whole foods market, london w8
the opening of whole foods has attracted much attention. i’m stuck at home studying for much of this month but my lovely friend liz, and her partner alan, visited the shop on the eve of its opening (6 june). this is what they thought…
the closure of barkers and dickens & jones department stores was a real loss. i always enjoyed their relative emptiness, particularly in d&j compared to the carnage on nearby oxford street. no doubt the lack of crowds had something to do with their closures.
still, it was good news when we heard that barkers would re-emerge as the first uk branch of the american owned whole foods market - it would be europe’s largest space for selling mostly-organic food.
the store refit feels classy and high-spec. first impressions are impressive as many of the original features remain: high ceilings, lots of art deco detail, huge windows overlooking kensington high street.
it smells fabulous as, on entering, you pass through the pastries, bread and cakes section. the main hall includes features such as a cheese-cooling room, a large wine space, flowers to go and a take-away hot food bar and salad area.
the basement, with icy aircon, resembles a traditional supermarket, though at “kensington ladies who lunch” prices! there is lots of attractively displayed fresh produce, interesting unseen before frozen foods and brands you recognise but in flavours or packaging you’ve not come across.
there is a very good selection of chocolate, fresh leaf tea, and fresh coffee beans as well as a make your own muesli bar, eggs you can mix and match in your own box and so on. it’s not necessarily a place for your weekly shop, but there is lots of shelf-appeal with many items suitable for the foodie who has everything.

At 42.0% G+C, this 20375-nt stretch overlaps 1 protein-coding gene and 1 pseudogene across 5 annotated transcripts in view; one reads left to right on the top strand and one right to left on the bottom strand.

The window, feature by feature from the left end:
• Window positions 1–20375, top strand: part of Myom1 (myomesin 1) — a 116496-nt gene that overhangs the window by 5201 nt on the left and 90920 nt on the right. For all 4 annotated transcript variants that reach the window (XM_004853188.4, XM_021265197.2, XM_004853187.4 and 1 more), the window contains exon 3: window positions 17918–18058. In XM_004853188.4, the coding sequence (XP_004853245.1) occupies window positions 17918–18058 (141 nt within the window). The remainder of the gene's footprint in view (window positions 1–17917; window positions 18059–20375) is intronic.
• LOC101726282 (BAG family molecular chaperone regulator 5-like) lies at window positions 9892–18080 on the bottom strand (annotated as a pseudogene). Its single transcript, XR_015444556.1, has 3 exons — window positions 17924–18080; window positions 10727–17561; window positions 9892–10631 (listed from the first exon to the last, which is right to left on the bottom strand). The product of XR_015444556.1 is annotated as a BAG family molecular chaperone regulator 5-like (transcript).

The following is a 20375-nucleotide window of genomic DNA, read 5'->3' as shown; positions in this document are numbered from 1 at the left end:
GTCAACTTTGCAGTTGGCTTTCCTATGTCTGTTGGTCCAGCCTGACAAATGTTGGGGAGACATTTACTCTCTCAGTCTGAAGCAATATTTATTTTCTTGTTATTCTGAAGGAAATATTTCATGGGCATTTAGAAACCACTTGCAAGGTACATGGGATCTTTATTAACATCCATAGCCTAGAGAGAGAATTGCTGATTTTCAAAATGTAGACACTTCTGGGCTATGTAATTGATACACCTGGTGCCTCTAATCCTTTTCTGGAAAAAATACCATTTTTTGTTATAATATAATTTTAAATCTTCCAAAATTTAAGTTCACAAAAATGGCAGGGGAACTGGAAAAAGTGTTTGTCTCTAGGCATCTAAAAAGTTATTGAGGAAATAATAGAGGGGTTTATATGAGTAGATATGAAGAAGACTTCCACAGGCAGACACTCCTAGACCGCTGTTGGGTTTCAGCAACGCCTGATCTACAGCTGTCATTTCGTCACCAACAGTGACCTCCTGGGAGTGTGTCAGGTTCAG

we decided to eat at the store –the first floor is dedicated to food outlets (the homemade icecream and pizzas looked particularly good) and you can also take anything you’ve purchased and eat it upstairs. this decision prompted my gripes.
there appears to be just one area of tills and the queue was really off putting - i was carrying some fresh coffee which i couldn’t face waiting to pay for before alan arrived. i couldn’t see any tills on the lower ground floor, presumably you have to take things upstairs to pay for them as well. thankfully there are trolley escalators and a lift to help you do this.
if i worked in the area i would think twice before popping in for an impulse purchase and i imagine it will be worse at the weekend.
but we were determined to have some food. we collected various excellent looking and smelling indian food and salads. charged at £1.79 per 100g we were slightly horrified at the price of our respective meals – about £9 and £12. these were not large meals and while tasty did not justify the prices. also by the time we paid, got upstairs, found a table, got drinks from a concession and sat down, the food was only lukewarm. microwaves are provided but surely it could have been better thought through?
in the future, i might head upstairs for coffee and cake with a friend while shopping in the area, but that’s it.
the upstairs space itself is much less special than the other floors. conversations join together in unending waves of sound plus there was an incredibly loud and annoying dj (presumably intended to make the space seem hip, rather than what it really is - an expensive upscale store canteen). i’ve seen this concept executed with much greater value and style in both asia and america.
to sum up: an interesting and worthwhile addition to london, a mix of harvey nichols and selfridges foodhalls, probably slightly less expensive and more of a destination place. oh, and excellent toilets with fresh flowers, china soap dispensers and tall ceilings.
the barkers building, 63–97 kensington high street, london w8 5se
monday–saturday: 8 a.m.–10 p.m.
sundays: upstairs at the market 10 a.m.–6 pm; market hall & provision hall open for browsing 11 a.m.–12 noon, open for purchasing 12 noon–6 p.m.